Climate changes happen fast in the Arctic. What is the government’s most important effort in the coming time?
“The professional Arctic cooperation has provided us with much knowledge that is important for the climate politics of the whole world. The ice melts the fastest here, and the same goes for global warming”, Barth Eide says.
He mentions the ocean currents as something they are keeping an eye on.
For many years, we have succeeded in shielding Arctic cooperation from geopolitical changes.
“This does not only have regional, dramatic repercussions. It also has a global effect, as this affects the weather systems all over the world and contributes to our having more frequent extreme weather; that is, heat waves, floodings and draught”, Barth Eide says.
He says understanding the Arctic is necessary to understand the planet.
“That is why what happens up here in the North is so incredibly important.”
Regrettable, but necessary
What is the current status on researcher-to-researcher cooperation between Russia and Norway today?
“I understand that already established relations between individual researchers is continued. That is good. But it is obvious that big, international meetings and new political initiatives will not take place in the current situation” Barth Eide says and refers to the situation as regrettable, yet necessary.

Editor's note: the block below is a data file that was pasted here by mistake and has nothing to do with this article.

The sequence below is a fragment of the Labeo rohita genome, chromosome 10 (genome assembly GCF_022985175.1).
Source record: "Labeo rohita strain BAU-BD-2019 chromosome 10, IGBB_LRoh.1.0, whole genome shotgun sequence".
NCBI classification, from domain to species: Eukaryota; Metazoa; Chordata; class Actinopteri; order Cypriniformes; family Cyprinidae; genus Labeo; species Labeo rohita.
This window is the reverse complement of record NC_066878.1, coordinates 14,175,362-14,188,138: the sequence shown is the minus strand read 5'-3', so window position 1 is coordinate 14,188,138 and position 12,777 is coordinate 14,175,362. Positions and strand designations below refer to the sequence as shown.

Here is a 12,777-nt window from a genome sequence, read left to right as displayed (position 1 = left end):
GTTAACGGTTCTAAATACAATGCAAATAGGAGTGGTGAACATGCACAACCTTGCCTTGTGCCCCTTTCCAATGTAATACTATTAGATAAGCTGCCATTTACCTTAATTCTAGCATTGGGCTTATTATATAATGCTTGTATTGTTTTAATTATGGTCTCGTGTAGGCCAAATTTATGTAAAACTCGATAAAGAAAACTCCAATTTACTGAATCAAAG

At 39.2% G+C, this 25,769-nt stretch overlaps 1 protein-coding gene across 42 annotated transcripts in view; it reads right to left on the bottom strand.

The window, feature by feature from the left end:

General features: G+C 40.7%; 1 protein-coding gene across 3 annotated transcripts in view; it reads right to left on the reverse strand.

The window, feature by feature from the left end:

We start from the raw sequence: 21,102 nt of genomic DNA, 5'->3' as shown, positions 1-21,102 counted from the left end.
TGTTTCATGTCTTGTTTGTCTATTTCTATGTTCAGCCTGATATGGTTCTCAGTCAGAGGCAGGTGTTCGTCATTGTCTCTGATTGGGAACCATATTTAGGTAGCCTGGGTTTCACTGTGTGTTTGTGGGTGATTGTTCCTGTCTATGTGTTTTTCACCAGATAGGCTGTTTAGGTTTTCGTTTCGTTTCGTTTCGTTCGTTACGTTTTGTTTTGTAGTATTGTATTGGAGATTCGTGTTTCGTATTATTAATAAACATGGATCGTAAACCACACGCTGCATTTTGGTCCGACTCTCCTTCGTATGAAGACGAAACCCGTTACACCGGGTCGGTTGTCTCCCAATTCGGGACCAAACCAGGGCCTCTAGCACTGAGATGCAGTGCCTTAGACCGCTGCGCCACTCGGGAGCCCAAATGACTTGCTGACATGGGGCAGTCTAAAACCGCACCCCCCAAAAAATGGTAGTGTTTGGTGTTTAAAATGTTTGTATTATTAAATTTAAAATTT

“For the first time since 1939, we have seen a big power violate public international law through attacking another country with the purpose of invading and occupying it. We cannot allow that to happen, and it must have this kind of consequences”, the climate minister says.
Strongly regrets that it has turned out this way.
“For many years, we have succeeded in shielding Arctic cooperation from geopolitical changes observed elsewhere. We even managed to do so during the Crimea crisis in 2014 and onwards. Now, however, it is impossible to uphold that stance and this is now business as usual. It will remain so for a while”, Climate Minister Barth Eide says in closing.
This article was originally published in Norwegian and has been translated by HNN's Elisabeth Bergquist.